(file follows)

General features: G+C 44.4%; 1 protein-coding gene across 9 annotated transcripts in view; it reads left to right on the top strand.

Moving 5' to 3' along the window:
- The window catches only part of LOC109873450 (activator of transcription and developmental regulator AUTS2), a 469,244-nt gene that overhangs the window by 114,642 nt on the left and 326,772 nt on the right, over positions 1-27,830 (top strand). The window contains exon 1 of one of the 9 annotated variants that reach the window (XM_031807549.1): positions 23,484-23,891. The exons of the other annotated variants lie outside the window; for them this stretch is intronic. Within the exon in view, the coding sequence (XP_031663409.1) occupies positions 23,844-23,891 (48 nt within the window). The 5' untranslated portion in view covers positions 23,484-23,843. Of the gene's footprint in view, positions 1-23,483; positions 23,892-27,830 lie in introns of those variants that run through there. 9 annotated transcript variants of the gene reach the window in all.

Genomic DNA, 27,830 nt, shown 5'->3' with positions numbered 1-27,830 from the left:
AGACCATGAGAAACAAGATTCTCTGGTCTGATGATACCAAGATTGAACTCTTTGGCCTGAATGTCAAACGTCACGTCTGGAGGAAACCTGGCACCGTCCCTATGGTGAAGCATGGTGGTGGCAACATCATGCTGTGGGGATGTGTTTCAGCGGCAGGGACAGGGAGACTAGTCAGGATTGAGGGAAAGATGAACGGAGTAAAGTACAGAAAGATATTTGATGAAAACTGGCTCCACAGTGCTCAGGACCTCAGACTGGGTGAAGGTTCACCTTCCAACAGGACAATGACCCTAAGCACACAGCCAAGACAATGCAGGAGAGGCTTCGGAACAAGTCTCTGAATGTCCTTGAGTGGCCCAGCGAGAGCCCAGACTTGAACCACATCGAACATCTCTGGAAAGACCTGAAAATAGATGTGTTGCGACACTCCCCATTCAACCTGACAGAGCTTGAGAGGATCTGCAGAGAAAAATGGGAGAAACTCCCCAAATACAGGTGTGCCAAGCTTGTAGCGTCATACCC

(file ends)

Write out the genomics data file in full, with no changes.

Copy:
General features: G+C 44.4%; 1 protein-coding gene across 9 annotated transcripts in view; it reads left to right on the top strand.

Moving 5' to 3' along the window:
- The window catches only part of LOC109873450 (activator of transcription and developmental regulator AUTS2), a 469,244-nt gene that overhangs the window by 114,642 nt on the left and 326,772 nt on the right, over positions 1-27,830 (top strand). The window contains exon 1 of one of the 9 annotated variants that reach the window (XM_031807549.1): positions 23,484-23,891. The exons of the other annotated variants lie outside the window; for them this stretch is intronic. Within the exon in view, the coding sequence (XP_031663409.1) occupies positions 23,844-23,891 (48 nt within the window). The 5' untranslated portion in view covers positions 23,484-23,843. Of the gene's footprint in view, positions 1-23,483; positions 23,892-27,830 lie in introns of those variants that run through there. 9 annotated transcript variants of the gene reach the window in all.

Genomic DNA, 27,830 nt, shown 5'->3' with positions numbered 1-27,830 from the left:
AGACCATGAGAAACAAGATTCTCTGGTCTGATGATACCAAGATTGAACTCTTTGGCCTGAATGTCAAACGTCACGTCTGGAGGAAACCTGGCACCGTCCCTATGGTGAAGCATGGTGGTGGCAACATCATGCTGTGGGGATGTGTTTCAGCGGCAGGGACAGGGAGACTAGTCAGGATTGAGGGAAAGATGAACGGAGTAAAGTACAGAAAGATATTTGATGAAAACTGGCTCCACAGTGCTCAGGACCTCAGACTGGGTGAAGGTTCACCTTCCAACAGGACAATGACCCTAAGCACACAGCCAAGACAATGCAGGAGAGGCTTCGGAACAAGTCTCTGAATGTCCTTGAGTGGCCCAGCGAGAGCCCAGACTTGAACCACATCGAACATCTCTGGAAAGACCTGAAAATAGATGTGTTGCGACACTCCCCATTCAACCTGACAGAGCTTGAGAGGATCTGCAGAGAAAAATGGGAGAAACTCCCCAAATACAGGTGTGCCAAGCTTGTAGCGTCATACCC